Blu-Ray Review: One, Two, Three

James Cagney had one of the most interesting career arks in twentieth century Hollywood. He started out in cinema playing the tough guy in films during the 1930s and 1940s. The likes of Angels with Dirty Faces, The Public Enemy and White Heat made his name. Frustrated with being typecast, he always wanted more and didn’t disappoint when given the opportunity. Cagney started out in vaudeville and also did a number of musicals and comedies in an impressive CV. One, Two, Three was one of his last.

C.R. ‘Mac’ MacNamara (Cagney) is one of Coca Cola’s top executives in Europe. Based in West Berlin, he has his sights set on the head of European operations position in London and is confident of getting it. That’s until he receives a call from his boss (Howard St. John) from headquarters in Atlanta who tasks Mac and his wife (Arlene Francis) with looking after his wayward socialite teen daughter, Scarlett (Pamela Tiffin). When she runs off with a handsome card-carrying communist (Horst Buchholz), he has a day to save his career.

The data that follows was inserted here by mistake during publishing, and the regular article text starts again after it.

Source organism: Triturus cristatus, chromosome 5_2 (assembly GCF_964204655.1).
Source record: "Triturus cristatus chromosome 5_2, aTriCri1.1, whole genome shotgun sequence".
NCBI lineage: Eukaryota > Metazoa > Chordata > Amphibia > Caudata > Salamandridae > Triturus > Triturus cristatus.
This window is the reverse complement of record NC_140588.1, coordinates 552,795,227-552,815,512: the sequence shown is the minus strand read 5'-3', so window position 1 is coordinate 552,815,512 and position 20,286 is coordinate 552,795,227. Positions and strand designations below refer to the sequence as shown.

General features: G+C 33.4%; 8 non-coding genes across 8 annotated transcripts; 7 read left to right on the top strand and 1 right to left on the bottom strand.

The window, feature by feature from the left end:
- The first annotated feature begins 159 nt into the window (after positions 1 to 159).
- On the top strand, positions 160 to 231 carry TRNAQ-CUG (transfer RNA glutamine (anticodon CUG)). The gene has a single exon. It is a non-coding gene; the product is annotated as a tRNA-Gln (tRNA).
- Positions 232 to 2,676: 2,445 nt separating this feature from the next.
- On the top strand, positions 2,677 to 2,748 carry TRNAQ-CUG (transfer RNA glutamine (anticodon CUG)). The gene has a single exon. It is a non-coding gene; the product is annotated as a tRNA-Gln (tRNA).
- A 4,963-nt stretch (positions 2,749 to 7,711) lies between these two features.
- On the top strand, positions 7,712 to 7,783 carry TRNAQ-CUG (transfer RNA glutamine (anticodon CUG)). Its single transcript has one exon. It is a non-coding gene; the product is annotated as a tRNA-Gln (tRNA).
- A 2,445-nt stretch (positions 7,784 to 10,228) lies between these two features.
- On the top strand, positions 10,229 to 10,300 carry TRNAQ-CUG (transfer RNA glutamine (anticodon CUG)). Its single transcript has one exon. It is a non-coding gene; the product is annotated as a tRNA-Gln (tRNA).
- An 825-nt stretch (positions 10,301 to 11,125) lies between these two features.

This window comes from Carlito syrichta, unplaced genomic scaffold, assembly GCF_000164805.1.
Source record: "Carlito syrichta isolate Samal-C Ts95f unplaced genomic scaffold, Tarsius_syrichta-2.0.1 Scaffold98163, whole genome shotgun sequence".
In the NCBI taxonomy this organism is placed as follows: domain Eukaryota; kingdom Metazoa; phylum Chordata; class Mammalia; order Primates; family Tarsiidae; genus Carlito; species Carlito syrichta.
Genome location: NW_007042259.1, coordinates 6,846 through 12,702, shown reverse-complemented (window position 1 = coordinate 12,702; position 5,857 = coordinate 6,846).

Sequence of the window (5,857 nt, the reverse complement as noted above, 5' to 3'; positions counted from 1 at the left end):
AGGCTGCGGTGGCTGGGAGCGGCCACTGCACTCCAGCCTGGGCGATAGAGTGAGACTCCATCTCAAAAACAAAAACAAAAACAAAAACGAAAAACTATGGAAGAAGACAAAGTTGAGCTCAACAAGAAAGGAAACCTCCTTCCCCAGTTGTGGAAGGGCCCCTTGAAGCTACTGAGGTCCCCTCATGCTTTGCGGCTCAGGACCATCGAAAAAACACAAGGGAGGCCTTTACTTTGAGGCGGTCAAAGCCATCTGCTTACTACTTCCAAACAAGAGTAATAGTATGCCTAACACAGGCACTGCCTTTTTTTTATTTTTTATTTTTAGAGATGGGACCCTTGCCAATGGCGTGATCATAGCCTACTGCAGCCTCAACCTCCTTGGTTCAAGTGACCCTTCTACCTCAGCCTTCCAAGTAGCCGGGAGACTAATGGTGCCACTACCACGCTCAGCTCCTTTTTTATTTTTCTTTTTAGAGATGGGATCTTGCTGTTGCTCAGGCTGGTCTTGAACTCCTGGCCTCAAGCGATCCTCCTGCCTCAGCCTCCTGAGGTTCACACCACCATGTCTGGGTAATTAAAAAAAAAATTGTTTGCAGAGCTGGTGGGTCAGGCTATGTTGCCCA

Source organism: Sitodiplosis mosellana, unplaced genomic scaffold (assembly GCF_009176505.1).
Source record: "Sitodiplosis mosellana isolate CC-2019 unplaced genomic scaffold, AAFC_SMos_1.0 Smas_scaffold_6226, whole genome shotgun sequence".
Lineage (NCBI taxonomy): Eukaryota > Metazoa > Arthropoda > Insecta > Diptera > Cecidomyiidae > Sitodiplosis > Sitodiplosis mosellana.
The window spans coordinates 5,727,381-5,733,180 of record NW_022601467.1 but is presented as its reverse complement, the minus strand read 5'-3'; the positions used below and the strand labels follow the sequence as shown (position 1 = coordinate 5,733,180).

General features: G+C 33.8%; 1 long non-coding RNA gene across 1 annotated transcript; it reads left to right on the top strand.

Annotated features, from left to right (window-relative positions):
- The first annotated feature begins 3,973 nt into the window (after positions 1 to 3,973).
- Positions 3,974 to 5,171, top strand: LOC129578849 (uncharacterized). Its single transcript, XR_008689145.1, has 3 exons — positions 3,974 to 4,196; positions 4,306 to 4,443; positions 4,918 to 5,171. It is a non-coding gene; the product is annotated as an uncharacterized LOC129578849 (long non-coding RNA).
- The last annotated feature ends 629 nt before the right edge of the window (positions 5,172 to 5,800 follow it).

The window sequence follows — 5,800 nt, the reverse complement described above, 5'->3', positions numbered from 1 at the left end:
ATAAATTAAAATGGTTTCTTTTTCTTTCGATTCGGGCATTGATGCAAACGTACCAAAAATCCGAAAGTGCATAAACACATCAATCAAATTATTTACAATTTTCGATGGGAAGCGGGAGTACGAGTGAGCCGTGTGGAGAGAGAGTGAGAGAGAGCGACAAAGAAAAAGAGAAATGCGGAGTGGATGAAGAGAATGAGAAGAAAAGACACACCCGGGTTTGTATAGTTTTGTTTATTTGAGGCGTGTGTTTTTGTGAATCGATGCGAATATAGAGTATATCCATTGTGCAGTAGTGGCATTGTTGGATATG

One, Two, Three is a cute satire and whirlwind cold war comedy. Billy Wilder, an émigré himself, revels in the absurdities and hypocrisy at the time. Delving deeply into the recriminations and after-effects of Europe’s bleakest periods. However, the release couldn’t have come a worse time, coinciding with the wall going up seperating east and west Berlin. Cagney pulls all the strings and everyone else dances to his tune. One, Two, Three is a fast-paced post-war farce which never lets up.

Special features:

  • Limited Edition O Card slipcase [2000 copies ONLY]
  • 1080p presentation on Blu-ray
  • LPCM audio (original mono presentation)
  • Optional English SDH subtitles
  • Brand New and Exclusive Interview with film scholar Neil Sinyard
  • Feature Length Audio Commentary by Film Historian Michael Schlesinger
  • A Collector’s booklet featuring new essays by film scholar Henry K. Miller, critic Adam Batty, and archival material

One, Two, Three is released on Blu-ray by Eureka Entertainment as part of their Masters of Cinema collection on 15 April.

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